October 29, 2022 6 min read
Marc and Patty will be a cycling Power Couple at the 2023 National Senior Games. Their secret sauce for success comes from within....their heads.
By Ray Glier
The human brain consists of one billion neurons, which make 1,000 connections to other neurons, which add up to 1 trillion connections.
This is the hardware to our Inner Genius. Can you tap into it? How do you tap into it?
Marc Sacco, 58, is the director of an emergency department at a hospital in Vermont and accustomed to trauma and he has clearly tapped into his Inner Genius. This does not mean just creative genius. It is also healing genius and Sacco co-authored a book about Verbal Medicine.
He gives himself a talking to, in a calm way, and this is why Sacco will be a legit medal contender in cycling at the 2023 National Senior Games, even after a series of calamities that could have disabled a cycling career.
Marc's inner genius overcame this:
*When he was 20 and training for the 1984 Olympic Trials, a truck ran through an intersection in Louisiana, clobbered Sacco and he was left for dead. The head injury still robs his memory. A leg injury required surgery. His competitive cycling days were over, for the time being.
*In January, 2020, a man Marc and his staff were treating in the emergency department flew into a rage. He smashed a towel rack with the goal of making it a shiv and stabbing everyone and then himself. Marc was struck on the right side of his head and tore tendons in his left elbow. Sacco has to wear hearing aids because of this assault and one nine months later.
*In September, 2020, a neighbor, who was having a “psychotic break”, attacked Marc and they fell tangled up over a 6-foot embankment. Sacco tore his rotator cuff, tore the meniscus in his left knee, and lost hearing in his right ear from repeated blows to the head. Did the man mean to kill Sacco? “I think so,” Marc said.
*In July 2022, Marc was on a training run and squirted one of those energy gels into his mouth, which is routine for a cyclist. He quickly followed it with water, which he didn’t sip, he accidentally inhaled, which is not routine. The caffeine, sugar, and water all at once collapsed his right lung. He struggled to walk five feet. He was off the bike and out of work for a month.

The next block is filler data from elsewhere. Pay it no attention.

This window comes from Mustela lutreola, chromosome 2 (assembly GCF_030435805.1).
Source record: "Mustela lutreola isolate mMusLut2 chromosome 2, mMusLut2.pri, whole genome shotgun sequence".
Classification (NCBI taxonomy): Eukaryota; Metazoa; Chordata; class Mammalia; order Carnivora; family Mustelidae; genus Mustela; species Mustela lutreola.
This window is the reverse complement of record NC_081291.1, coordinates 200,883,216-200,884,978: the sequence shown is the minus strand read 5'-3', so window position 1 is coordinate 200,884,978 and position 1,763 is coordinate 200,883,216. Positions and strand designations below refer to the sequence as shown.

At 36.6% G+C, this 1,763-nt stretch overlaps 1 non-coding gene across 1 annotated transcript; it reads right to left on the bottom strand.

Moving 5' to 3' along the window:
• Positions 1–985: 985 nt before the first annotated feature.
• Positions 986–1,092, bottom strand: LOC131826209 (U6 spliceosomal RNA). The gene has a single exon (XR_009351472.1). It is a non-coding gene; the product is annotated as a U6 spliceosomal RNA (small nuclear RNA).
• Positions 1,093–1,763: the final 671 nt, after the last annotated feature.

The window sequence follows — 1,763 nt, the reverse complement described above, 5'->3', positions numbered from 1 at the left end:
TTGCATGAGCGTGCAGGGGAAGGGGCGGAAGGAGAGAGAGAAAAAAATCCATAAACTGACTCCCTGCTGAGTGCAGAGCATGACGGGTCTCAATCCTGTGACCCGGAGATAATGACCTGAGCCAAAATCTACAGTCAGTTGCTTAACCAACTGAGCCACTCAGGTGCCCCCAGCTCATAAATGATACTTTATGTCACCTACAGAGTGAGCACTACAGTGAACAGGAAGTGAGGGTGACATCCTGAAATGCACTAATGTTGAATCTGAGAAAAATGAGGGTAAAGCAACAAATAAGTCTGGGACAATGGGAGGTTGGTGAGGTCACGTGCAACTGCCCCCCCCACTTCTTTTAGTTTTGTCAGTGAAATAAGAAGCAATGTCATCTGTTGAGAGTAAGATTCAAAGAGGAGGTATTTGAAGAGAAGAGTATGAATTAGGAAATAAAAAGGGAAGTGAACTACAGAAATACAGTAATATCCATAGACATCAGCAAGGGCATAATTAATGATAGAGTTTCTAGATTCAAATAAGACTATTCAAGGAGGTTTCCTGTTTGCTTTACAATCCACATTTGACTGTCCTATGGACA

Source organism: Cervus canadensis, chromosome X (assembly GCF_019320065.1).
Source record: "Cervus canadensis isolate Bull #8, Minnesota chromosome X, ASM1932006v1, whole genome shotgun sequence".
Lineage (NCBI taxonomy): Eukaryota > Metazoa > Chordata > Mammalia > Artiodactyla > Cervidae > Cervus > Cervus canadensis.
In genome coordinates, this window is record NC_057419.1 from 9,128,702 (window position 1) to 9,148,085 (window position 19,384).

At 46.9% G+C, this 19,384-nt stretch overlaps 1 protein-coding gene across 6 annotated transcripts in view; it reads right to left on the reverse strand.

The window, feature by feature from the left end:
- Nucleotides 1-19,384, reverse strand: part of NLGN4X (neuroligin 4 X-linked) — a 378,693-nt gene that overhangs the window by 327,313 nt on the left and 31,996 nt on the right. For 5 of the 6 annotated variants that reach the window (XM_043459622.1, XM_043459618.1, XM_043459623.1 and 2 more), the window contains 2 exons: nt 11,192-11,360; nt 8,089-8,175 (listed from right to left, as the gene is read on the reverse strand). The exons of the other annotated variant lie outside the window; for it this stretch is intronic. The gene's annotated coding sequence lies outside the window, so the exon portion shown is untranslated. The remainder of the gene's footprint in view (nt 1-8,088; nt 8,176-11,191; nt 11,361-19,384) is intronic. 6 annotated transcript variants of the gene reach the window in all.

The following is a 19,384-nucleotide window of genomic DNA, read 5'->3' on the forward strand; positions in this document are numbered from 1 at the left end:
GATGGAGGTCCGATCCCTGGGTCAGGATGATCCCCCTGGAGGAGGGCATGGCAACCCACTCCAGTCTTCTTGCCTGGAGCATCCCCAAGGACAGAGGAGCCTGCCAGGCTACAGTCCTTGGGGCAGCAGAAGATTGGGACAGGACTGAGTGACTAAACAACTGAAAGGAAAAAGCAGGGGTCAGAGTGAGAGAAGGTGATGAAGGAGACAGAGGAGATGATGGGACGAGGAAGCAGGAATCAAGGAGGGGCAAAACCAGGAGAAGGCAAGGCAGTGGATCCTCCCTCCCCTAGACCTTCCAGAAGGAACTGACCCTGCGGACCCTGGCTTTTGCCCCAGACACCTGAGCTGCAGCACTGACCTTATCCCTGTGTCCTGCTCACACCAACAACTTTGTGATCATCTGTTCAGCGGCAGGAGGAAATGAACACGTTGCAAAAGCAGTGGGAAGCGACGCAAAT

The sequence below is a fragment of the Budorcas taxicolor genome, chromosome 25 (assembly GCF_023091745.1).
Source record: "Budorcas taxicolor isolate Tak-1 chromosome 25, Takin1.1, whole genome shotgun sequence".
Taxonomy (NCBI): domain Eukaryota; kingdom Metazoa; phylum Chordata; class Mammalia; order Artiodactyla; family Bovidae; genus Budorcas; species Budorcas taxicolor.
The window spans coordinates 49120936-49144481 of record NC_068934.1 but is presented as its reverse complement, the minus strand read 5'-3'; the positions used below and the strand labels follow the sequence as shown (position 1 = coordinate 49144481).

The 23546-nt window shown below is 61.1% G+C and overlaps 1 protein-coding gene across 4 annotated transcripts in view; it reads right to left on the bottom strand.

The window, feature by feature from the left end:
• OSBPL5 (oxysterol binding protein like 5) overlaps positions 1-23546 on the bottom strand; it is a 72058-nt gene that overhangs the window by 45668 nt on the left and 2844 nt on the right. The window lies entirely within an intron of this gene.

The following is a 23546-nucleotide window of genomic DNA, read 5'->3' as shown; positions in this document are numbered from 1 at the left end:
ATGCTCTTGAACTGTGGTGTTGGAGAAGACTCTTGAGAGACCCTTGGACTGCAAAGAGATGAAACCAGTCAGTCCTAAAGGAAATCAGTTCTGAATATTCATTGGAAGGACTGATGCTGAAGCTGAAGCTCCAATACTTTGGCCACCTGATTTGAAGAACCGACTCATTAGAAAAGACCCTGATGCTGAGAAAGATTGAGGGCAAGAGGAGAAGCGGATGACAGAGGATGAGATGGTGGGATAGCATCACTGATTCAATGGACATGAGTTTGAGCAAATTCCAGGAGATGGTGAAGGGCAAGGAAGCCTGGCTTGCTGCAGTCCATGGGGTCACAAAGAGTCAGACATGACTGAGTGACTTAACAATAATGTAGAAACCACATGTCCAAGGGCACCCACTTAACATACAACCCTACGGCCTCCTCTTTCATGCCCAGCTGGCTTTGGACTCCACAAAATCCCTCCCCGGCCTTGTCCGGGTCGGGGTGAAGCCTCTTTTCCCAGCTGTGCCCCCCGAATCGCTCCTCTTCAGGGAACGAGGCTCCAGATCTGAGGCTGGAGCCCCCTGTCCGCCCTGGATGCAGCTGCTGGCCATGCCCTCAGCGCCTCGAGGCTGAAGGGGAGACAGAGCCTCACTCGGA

Marc should stay inside the house, right? At the very least, Mr. Sacco should stay out of the middle of cross walks.
Not a chance. He keeps truckin’ (pedaling). Sacco cycles with an elite group of riders and he regularly competes in virtual “Zwift” indoor events. He recently won a Gold in his age group, but that was in the relative safety of his house.
The perilous street? Does he dare that? He chuckles into the phone. He understands what you mean.
Sacco was indeed on the street in September and qualified for the 2023 National Senior Games in the time trials and road races, along with his wife, Patty.
So read this from Marc (below) about how he can get back on the bike after the run of calamities. Many of you will nod your head. You’ve been there, maybe not to this extent, but some of you can relate to the disorienting affects of injury.
Does this reflect Inner Genius and activating your brain?
“You’ve heard the phrase ‘don’t sweat the small stuff… it’s all small stuff!’ Right? The gift has been that I can look at life with such a positive attitude and perception because I have seen how bad it really can be … and lived.
“I have the gift of gratitude. I have the gift of accomplishment when I had to start from scratch and re-learn and re-train from the very beginning each time I had a setback.
“I am so much better and stronger BECAUSE of what I have been through… that I can be thankful for (not resentful).”
Sacco says all this with conviction. He owes much of his attitude to his training in NLP (Neuro-Linguistic Programming), which is hypnosis and breathing, all wrapped in the “Verbal Medicine” he uses on trauma patients. NLP is the basis for his finishing in the top 10 in all four cycling events at the 2022 National Senior Games (5K and 10K time trial, 20K and 40K road race).